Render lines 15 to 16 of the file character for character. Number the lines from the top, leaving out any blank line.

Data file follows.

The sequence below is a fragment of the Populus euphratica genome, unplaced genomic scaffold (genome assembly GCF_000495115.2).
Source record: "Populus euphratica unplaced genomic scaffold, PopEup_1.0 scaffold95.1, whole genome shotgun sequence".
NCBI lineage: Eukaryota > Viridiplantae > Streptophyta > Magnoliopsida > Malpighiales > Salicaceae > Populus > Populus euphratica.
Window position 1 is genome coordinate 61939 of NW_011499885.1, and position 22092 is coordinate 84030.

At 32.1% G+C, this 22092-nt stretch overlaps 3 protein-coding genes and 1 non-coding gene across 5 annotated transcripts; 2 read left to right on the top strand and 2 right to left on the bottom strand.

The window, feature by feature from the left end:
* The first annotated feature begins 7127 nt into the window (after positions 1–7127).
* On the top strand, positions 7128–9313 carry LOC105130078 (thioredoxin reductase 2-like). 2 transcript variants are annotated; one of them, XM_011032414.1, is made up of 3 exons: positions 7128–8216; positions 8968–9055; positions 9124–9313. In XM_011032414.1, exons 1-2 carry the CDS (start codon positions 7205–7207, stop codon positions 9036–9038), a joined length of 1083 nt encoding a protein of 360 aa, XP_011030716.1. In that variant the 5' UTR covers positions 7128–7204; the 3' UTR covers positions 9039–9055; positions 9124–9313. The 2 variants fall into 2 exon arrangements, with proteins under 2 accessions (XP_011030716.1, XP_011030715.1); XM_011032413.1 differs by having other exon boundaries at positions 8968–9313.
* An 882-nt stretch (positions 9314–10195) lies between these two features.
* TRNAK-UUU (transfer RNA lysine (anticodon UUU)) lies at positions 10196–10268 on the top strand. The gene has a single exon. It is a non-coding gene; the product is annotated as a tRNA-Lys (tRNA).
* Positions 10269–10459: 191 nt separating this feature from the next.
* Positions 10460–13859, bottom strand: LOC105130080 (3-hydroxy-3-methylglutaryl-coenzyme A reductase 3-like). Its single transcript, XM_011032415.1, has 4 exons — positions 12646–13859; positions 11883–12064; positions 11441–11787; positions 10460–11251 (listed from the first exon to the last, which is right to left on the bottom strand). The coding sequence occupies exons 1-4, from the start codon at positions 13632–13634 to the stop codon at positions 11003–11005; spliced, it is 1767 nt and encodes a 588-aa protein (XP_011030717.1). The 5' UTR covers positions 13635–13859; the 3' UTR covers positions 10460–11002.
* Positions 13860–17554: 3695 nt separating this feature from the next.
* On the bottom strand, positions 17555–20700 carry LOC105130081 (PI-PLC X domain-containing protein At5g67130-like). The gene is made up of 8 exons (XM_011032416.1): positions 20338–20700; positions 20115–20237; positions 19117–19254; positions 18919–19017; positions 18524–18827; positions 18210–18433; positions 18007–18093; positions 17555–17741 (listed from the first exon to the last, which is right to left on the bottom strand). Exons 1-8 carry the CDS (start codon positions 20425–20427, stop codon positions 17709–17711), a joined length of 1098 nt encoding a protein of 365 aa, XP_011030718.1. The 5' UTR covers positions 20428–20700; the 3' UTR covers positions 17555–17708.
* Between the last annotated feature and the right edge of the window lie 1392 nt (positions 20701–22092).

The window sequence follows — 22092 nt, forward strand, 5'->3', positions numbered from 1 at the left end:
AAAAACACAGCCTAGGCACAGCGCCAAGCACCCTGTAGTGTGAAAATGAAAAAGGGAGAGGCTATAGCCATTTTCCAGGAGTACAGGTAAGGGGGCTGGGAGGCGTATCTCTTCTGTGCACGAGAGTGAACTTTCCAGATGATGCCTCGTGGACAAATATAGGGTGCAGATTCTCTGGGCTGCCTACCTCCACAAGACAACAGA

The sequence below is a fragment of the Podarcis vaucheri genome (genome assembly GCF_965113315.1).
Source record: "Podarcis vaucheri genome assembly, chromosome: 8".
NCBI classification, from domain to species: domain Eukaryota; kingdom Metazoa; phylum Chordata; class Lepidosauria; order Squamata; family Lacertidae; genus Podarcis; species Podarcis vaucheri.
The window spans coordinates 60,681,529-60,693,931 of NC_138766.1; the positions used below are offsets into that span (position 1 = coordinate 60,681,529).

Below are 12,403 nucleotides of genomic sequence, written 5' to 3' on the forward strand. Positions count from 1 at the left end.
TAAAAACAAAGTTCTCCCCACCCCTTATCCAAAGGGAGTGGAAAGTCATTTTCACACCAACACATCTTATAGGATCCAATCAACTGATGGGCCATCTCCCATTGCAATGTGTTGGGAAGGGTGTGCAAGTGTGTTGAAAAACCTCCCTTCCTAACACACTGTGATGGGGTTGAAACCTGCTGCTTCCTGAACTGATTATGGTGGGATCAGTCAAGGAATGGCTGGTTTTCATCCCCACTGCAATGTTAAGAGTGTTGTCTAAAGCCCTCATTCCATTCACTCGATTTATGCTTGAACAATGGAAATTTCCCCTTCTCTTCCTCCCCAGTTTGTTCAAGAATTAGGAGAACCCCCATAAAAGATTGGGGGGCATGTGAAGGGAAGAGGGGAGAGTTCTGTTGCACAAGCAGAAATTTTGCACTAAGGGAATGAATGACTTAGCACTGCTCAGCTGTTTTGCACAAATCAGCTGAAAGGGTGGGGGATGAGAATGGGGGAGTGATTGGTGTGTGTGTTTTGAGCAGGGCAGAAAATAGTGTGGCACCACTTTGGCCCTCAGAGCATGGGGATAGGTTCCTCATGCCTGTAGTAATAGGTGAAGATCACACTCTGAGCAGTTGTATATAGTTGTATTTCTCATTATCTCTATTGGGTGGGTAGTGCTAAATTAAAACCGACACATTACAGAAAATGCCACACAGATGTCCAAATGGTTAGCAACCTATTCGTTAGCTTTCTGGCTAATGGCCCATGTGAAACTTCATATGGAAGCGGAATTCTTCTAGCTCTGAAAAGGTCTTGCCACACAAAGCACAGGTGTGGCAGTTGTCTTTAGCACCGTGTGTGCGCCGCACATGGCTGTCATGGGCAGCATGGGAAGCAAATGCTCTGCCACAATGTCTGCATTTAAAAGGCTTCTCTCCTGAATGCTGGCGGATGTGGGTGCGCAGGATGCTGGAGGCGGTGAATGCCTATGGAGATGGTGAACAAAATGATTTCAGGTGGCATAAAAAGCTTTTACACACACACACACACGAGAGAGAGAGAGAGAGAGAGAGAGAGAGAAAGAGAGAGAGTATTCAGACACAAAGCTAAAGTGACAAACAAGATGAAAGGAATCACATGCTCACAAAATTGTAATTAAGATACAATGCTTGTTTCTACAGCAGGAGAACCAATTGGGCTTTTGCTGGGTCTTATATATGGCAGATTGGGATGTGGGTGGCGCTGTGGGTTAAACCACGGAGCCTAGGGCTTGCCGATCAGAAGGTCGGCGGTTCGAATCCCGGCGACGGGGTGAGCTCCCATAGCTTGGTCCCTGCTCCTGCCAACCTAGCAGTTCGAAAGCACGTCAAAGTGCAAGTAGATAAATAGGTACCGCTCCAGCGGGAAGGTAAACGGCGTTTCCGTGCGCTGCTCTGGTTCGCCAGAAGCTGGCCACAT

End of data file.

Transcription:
* Between the last annotated feature and the right edge of the window lie 1392 nt (positions 20701–22092).

The window sequence follows — 22092 nt, forward strand, 5'->3', positions numbered from 1 at the left end: